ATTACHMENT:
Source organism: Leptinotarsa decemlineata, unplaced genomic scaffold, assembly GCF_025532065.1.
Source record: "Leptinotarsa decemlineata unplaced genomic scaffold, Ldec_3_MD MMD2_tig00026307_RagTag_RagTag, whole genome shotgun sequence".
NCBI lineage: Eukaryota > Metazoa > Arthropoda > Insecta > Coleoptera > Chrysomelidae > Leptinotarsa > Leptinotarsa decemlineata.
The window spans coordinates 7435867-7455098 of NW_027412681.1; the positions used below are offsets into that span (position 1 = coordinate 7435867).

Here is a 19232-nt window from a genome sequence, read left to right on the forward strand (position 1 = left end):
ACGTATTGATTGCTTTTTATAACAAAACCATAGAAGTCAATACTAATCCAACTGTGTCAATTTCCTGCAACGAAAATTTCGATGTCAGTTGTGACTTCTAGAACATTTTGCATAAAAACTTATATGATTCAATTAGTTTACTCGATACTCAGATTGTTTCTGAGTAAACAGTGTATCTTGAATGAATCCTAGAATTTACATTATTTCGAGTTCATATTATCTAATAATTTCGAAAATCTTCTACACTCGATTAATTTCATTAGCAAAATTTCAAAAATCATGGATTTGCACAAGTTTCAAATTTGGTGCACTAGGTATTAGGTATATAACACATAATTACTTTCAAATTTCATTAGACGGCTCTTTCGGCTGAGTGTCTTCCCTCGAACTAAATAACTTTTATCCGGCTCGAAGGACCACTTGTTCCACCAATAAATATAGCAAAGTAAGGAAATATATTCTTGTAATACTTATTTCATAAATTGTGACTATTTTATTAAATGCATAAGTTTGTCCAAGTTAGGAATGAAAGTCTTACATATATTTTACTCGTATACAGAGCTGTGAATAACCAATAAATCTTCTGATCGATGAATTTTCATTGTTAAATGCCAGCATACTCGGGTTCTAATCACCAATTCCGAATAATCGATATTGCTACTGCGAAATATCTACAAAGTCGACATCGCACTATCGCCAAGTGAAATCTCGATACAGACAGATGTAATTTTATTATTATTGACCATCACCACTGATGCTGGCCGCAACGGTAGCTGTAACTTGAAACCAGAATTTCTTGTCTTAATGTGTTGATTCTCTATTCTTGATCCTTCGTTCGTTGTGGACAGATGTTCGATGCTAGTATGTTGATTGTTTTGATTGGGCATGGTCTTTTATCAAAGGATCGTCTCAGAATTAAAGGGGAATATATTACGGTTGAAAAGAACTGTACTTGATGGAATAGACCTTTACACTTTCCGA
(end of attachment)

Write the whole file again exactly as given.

Source organism: Leptinotarsa decemlineata, unplaced genomic scaffold, assembly GCF_025532065.1.
Source record: "Leptinotarsa decemlineata unplaced genomic scaffold, Ldec_3_MD MMD2_tig00026307_RagTag_RagTag, whole genome shotgun sequence".
NCBI lineage: Eukaryota > Metazoa > Arthropoda > Insecta > Coleoptera > Chrysomelidae > Leptinotarsa > Leptinotarsa decemlineata.
The window spans coordinates 7435867-7455098 of NW_027412681.1; the positions used below are offsets into that span (position 1 = coordinate 7435867).

Here is a 19232-nt window from a genome sequence, read left to right on the forward strand (position 1 = left end):
ACGTATTGATTGCTTTTTATAACAAAACCATAGAAGTCAATACTAATCCAACTGTGTCAATTTCCTGCAACGAAAATTTCGATGTCAGTTGTGACTTCTAGAACATTTTGCATAAAAACTTATATGATTCAATTAGTTTACTCGATACTCAGATTGTTTCTGAGTAAACAGTGTATCTTGAATGAATCCTAGAATTTACATTATTTCGAGTTCATATTATCTAATAATTTCGAAAATCTTCTACACTCGATTAATTTCATTAGCAAAATTTCAAAAATCATGGATTTGCACAAGTTTCAAATTTGGTGCACTAGGTATTAGGTATATAACACATAATTACTTTCAAATTTCATTAGACGGCTCTTTCGGCTGAGTGTCTTCCCTCGAACTAAATAACTTTTATCCGGCTCGAAGGACCACTTGTTCCACCAATAAATATAGCAAAGTAAGGAAATATATTCTTGTAATACTTATTTCATAAATTGTGACTATTTTATTAAATGCATAAGTTTGTCCAAGTTAGGAATGAAAGTCTTACATATATTTTACTCGTATACAGAGCTGTGAATAACCAATAAATCTTCTGATCGATGAATTTTCATTGTTAAATGCCAGCATACTCGGGTTCTAATCACCAATTCCGAATAATCGATATTGCTACTGCGAAATATCTACAAAGTCGACATCGCACTATCGCCAAGTGAAATCTCGATACAGACAGATGTAATTTTATTATTATTGACCATCACCACTGATGCTGGCCGCAACGGTAGCTGTAACTTGAAACCAGAATTTCTTGTCTTAATGTGTTGATTCTCTATTCTTGATCCTTCGTTCGTTGTGGACAGATGTTCGATGCTAGTATGTTGATTGTTTTGATTGGGCATGGTCTTTTATCAAAGGATCGTCTCAGAATTAAAGGGGAATATATTACGGTTGAAAAGAACTGTACTTGATGGAATAGACCTTTACACTTTCCGA